I suspect that few Baptists grew up with an emphasis on the season of Lent. In recent years, this church has joined many others in Baptist and Protestant traditions in discovering the value of this season which invites us to prepare our hearts as we follow Christ on His journey to the cross and ultimately to the great news of Easter. Lent is a 40-day season of self-examination and spiritual preparation before Easter. In the early history of the church, this was a time when new converts were invited to devote them-selves to prayer and study as a way of getting ready for baptism on Easter Sunday.
For us, the season of Lent is an invitation to reflect on our lives and seek spiritual renewal. We set aside 40 days to prepare our-selves to take in the Good News of Easter through deeper disciplines of prayer, Bible study, generosity, service, and self-denial (some people choose to give up something they like for 40 days as a way of reflecting on Christ’s sacrifice). It can be a season to recognize the junk and clutter that fill our minds and lives and then do some spiritual spring cleaning as we prepare for the darkness of Good Friday and the light of Easter.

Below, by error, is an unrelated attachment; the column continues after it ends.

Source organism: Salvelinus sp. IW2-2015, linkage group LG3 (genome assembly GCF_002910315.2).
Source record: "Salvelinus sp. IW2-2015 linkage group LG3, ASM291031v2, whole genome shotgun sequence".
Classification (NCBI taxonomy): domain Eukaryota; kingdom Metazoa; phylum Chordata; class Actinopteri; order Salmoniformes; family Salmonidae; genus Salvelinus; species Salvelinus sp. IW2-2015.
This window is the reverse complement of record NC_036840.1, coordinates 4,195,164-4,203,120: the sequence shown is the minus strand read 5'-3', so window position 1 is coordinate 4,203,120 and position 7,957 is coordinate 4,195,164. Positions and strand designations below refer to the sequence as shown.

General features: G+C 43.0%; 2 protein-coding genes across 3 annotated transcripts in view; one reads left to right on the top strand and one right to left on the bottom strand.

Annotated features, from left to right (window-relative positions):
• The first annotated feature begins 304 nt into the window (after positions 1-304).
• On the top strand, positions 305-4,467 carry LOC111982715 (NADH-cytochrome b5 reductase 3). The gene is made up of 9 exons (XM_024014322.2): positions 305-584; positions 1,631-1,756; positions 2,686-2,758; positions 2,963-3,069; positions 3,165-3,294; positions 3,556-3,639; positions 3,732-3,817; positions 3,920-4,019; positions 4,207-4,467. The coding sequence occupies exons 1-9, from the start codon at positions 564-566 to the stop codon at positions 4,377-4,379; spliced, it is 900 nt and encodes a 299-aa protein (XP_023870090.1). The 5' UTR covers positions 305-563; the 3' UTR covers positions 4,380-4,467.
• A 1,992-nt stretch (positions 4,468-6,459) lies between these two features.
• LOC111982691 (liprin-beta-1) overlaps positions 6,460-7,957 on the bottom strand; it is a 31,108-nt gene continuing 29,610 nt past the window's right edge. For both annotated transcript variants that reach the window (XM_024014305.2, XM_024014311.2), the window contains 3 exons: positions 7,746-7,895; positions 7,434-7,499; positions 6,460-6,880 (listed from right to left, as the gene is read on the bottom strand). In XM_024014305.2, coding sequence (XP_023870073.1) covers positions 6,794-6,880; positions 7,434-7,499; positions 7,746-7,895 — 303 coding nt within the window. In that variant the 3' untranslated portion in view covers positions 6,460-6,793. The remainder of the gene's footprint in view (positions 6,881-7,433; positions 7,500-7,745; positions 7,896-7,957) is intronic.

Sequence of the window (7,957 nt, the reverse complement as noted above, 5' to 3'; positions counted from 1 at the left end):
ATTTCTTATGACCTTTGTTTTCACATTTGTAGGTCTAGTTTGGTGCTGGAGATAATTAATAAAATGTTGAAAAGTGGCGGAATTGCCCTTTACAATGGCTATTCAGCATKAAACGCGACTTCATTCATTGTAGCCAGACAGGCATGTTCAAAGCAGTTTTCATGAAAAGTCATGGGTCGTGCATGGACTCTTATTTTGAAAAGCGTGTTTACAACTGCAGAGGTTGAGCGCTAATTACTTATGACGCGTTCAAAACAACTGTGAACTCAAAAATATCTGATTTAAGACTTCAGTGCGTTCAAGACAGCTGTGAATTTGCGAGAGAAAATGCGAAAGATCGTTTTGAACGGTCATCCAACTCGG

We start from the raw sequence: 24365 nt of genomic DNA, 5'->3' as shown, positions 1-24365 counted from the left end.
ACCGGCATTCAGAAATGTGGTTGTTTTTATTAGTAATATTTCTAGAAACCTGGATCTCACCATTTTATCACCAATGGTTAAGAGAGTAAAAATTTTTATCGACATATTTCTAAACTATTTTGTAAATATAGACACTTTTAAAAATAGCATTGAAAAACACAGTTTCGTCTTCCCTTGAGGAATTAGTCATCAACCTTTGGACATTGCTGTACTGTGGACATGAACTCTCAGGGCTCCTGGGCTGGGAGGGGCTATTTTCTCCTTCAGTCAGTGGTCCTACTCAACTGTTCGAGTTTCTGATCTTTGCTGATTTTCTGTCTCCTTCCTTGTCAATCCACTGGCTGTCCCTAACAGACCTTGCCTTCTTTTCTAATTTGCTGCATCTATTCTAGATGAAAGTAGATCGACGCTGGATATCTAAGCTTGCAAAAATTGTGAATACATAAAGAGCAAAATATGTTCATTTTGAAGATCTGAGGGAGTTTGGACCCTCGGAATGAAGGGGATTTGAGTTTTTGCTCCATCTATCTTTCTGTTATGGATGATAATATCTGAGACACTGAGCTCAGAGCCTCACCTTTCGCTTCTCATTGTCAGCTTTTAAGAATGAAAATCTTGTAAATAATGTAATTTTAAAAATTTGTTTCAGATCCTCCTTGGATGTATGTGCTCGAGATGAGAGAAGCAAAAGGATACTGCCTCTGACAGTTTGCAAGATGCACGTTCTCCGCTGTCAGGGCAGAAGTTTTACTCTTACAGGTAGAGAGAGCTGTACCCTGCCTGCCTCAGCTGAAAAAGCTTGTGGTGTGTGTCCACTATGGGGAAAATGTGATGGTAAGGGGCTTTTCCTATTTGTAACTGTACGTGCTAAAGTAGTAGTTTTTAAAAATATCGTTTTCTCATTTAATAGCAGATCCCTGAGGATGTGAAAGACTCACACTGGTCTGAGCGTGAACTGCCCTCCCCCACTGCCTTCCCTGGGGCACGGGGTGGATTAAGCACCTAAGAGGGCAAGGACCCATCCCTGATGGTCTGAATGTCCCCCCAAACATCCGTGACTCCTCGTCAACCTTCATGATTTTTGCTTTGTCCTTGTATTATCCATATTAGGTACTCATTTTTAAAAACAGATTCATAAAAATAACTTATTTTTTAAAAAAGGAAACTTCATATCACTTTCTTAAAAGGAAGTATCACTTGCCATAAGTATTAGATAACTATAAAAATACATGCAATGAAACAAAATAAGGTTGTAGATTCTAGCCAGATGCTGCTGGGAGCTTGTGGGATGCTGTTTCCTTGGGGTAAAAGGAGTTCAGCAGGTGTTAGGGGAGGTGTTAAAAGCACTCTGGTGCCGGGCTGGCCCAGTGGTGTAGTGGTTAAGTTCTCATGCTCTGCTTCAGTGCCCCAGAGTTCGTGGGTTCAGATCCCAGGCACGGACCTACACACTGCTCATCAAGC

As I have been preparing for Lent, I have been inspired by an idea being promoted by the leadership of Passport, the group that sponsors the youth camp our teenagers have been attending. This year, the camp theme, “Do. Love. Walk.”, draws from Micah 6:8. This verse says, “He has shown you, O mortal, what is good. And what does the Lord require of you? To act justly and to love mercy and to walk humbly with your God.” The Passport leadership reminds us that this call is still vital for the church. God still calls us to act justly, love mercy, and walk humbly with our God.
With this in mind, they have issued what they are calling the Micah 6:8 challenge for the season of Lent. Instead of just giving up something for Lent this year, perhaps we can take on or invest in God’s work in practical ways. On the Passport Facebook page, there is this invitation, “Instead of ‘sacrificing’ that Diet Coke or giving up sweets this year, perhaps we could Do something, Love somebody, and Walk toward someone. Might we spend these 40 days practicing justice, showing love in tangible ways, and walk-ing with humility on our minds? Justice can be shown in volunteering to serve the poor or standing up to the bully. Kindness and love can be shown through words that give life and build our neighbor up instead of tear down. Walking in humility can be done in deferring to the person in front of us instead of speaking or acting first.”
I like this idea. In what ways can we focus our hearts, minds, and actions in this season on doing, loving, and walking humbly?